Today on #3QT, we’re featuring YA author Erica O’Rourke. Here to introduce her is Danielle:
Erica has been Joanna Volpe’s client since before I was hired almost three years ago, and I’ve been enamored with her writing since the moment I was introduced to her work. Erica knows how to wrap you up into her characters’ lives so that you’re more involved in their thoughts and feelings while you’re reading than you are in your own, here in the real world. Her first trilogy (featuring TORN, TANGLED, and BOUND) are romantic and tense and filled with paranormal fabulousness. Her latest series (DISSONANCE, and the upcoming RESONANCE [out Summer 2015] and HARMONIC [out in March 2015]) are swoony and smart and really make you think about the choices that you make. So on that note, take it away, Erica!
Tell Us a Fact About What You’re Working on Now:
Oooh…I tend to keep my current projects a secret for as long as possible. How about a list of clues?
A girl named Astrid
What’s Something People Might Be Surprised to Learn About You?
I collect vintage Cherry Ames mysteries. Cherry Ames was a Nancy Drew-style detective series set during and after World War II. The books followed Cherry – named because her cheeks were so naturally rosy they looked like cherries, of course – through nursing school, wartime, and a variety of highly improbably nursing adventures. Some of the titles include, Cherry Ames, Dude Ranch Nurse and Cherry Ames, Department Store Nurse, for example.
I think it was my grandmother who started me off on the collection when I was a kid. Cherry was smart and independent and fearless – pilots, soldiers, spies, doctors and business magnates all fell in love with her, but she was too devoted to her work and her friends and mystery-solving to settle down with any one guy. (And therefore infinitely superior to Nancy Drew, in my opinion.)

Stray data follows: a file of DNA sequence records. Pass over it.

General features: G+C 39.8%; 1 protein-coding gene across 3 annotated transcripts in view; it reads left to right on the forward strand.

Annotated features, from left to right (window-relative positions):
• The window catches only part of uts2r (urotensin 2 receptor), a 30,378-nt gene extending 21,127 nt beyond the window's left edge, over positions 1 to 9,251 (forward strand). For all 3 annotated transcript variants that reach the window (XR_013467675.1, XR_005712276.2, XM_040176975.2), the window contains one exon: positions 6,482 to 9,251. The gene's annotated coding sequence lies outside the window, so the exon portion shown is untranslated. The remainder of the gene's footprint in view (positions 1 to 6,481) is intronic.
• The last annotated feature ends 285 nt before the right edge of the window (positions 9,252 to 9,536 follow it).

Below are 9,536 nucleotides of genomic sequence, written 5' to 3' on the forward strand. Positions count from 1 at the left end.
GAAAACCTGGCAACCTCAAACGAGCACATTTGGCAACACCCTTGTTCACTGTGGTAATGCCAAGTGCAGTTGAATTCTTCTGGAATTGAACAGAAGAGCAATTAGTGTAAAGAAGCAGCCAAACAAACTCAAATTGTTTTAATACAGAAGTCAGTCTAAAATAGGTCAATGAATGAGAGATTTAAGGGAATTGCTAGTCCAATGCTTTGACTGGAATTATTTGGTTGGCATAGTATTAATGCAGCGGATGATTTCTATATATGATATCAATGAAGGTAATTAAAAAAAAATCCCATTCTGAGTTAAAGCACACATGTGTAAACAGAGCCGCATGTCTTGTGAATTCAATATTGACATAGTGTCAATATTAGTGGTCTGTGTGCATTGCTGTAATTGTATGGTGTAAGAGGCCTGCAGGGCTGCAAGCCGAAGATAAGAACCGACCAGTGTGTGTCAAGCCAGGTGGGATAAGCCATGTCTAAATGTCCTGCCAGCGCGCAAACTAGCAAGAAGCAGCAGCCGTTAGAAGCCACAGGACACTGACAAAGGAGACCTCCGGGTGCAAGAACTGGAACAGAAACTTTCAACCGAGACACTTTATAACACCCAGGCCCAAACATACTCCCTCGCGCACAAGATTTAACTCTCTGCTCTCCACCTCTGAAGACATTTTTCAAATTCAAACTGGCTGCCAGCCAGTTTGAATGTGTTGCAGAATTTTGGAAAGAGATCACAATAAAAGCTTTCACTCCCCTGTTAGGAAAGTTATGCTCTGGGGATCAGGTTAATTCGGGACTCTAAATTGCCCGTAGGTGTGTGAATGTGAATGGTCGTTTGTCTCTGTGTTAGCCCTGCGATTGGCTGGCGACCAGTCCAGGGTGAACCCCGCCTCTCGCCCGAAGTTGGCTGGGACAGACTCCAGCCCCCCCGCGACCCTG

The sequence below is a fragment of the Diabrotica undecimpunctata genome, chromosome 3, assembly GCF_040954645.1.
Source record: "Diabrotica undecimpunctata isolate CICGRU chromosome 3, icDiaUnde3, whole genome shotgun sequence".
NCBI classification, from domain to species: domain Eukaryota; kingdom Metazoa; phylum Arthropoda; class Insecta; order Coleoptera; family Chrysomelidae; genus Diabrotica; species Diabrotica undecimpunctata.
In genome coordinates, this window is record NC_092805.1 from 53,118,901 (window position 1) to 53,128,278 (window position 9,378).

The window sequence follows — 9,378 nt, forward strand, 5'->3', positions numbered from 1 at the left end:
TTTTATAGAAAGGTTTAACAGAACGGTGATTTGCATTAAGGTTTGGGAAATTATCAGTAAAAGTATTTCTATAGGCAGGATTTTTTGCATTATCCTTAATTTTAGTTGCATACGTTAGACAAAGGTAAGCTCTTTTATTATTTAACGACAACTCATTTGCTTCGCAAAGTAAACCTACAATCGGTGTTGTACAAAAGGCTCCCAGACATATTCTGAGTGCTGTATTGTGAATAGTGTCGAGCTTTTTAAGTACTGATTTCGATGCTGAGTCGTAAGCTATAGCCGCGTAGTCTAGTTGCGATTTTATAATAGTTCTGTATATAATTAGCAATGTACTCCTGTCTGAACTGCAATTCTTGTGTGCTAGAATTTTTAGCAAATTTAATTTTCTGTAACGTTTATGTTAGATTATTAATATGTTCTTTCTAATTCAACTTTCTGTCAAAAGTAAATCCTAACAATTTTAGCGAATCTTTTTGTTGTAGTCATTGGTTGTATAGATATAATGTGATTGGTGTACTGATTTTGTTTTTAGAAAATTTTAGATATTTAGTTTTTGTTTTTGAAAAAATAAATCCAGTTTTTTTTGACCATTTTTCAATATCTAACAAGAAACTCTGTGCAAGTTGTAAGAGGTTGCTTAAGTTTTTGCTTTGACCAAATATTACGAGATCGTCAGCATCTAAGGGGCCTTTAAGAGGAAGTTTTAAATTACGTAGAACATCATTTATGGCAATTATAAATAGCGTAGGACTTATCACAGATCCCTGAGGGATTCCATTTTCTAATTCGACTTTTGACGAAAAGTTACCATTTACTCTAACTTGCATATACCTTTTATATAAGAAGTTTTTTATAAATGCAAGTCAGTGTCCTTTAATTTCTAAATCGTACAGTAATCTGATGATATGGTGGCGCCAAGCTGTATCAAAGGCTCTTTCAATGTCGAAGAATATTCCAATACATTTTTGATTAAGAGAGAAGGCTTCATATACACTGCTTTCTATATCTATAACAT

You can find different versions of the books, but I only collect the ones with the terracotta covers and that thick, old-fashioned paper. They’re pretty cheesy, and very dated, but I have such a soft spot for them – it’s probably where my love of cozy mysteries comes from.
What’s One Of Your Favorite Books (and Why)?
This is a cruel question! I have too many favorites to narrow it down, but I never get tired of reading Howl’s Moving Castle, by Diana Wynne-Jones. It’s the kind of story you can slip into effortlessly – a world that’s simultaneously familiar and intriguing, a voice that’s both charming and dryly funny, fantastic characterization. But what I like best is how carefully it’s constructed. Even the tiniest details have a huge impact on the story, and every time I reread it, I discover something new. I keep an electronic version on my phone, so Howl and Sophie are always close by.
Also, I’m pretty sure that there’s something living in my chimney and I’ve named it Calcifer.
As a mom, how does your writing process change when your kids are home versus at school?
We have three girls, ranging in age from six to thirteen. Early on in my writing career, I realized that while I love my kids and I love writing, I don’t multitask very well. Trying to split my focus between the two at any given moment means both areas of my life suffer – the quality of my writing nosedives, and I’m snappish and unpleasant with my family.
What works best for us is compartmentalization: When my kids are at school, I turn off the internet, ignore the household chores piling up, and make writing my priority. When my family is home, they’re the priority: homework and dinner and Science Olympiad and piano and keeping the girls from strangling each other. I put my computer away and ignore the household chores piling up. Once the kids are in bed, I spend a little time with my husband and then finish up my work for the day.
(Ignoring household tasks is my superpower.)
It helps that my husband is super-involved at home and very supportive of my writing, but even so, it took us a while to arrive at this system. And it’s not perfect – it’s a fact of life that things will fall through the cracks sometimes. To compensate, we’re constantly talking and adjusting and reprioritizing and compromising. But it’s the best way we’ve found to balance work and family.
Just don’t ask about the state of my house.